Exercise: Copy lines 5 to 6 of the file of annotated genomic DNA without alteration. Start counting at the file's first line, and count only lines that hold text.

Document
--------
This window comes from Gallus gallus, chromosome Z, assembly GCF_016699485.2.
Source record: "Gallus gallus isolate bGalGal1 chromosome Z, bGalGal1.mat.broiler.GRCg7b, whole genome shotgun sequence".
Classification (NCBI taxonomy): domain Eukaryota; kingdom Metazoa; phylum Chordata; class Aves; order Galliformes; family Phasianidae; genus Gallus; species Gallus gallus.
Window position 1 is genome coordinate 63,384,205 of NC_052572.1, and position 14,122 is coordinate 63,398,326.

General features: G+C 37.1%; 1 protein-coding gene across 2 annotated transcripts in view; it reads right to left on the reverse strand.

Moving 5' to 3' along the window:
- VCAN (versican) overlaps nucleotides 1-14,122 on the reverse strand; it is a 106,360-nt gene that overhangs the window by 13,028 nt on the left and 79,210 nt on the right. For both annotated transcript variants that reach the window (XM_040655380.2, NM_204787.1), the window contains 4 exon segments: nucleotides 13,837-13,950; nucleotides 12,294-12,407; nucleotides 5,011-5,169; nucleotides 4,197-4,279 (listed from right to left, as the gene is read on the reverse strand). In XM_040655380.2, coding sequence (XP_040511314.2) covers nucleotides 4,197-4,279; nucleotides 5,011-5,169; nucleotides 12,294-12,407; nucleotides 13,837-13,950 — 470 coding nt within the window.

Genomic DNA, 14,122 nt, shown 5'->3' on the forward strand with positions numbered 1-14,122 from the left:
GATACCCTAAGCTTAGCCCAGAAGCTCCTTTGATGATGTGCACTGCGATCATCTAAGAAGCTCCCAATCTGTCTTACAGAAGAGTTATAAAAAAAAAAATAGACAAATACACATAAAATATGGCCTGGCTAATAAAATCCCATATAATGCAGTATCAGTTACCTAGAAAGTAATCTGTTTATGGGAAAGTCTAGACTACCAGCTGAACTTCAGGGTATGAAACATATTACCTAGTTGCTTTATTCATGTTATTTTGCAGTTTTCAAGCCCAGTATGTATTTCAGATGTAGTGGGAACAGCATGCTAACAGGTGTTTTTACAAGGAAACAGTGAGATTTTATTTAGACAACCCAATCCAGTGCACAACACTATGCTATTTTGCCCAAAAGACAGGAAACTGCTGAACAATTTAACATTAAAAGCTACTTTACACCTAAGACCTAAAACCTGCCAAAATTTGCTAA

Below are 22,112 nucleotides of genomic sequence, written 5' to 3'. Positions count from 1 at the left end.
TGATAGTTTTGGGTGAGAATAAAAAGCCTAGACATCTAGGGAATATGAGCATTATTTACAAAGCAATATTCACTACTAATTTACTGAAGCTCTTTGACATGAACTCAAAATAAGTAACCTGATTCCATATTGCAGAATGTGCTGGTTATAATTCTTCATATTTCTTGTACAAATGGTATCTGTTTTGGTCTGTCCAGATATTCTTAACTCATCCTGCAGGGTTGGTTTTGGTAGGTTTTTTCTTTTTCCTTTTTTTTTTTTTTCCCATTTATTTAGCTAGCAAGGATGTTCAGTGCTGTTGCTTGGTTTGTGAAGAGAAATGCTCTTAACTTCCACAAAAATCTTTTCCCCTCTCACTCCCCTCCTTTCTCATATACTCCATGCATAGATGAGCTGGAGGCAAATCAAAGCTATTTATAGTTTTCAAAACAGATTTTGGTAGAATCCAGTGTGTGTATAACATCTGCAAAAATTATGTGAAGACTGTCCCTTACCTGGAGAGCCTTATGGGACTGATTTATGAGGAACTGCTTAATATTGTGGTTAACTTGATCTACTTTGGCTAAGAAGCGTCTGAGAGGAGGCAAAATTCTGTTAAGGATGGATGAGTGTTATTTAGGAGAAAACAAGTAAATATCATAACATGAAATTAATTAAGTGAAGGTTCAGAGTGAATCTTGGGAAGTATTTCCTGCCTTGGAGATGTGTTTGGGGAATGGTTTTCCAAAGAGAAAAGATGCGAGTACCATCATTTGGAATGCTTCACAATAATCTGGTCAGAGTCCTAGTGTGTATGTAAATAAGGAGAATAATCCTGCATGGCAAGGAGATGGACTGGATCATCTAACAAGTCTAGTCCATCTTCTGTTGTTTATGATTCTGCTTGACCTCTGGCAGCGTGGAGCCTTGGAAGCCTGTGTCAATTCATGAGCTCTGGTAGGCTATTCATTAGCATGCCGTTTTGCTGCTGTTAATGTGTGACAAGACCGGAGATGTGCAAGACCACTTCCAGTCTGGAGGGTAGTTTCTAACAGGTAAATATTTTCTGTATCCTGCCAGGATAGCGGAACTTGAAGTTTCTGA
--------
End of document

General features: G+C 37.1%; 1 protein-coding gene across 2 annotated transcripts in view; it reads right to left on the reverse strand.

Moving 5' to 3' along the window: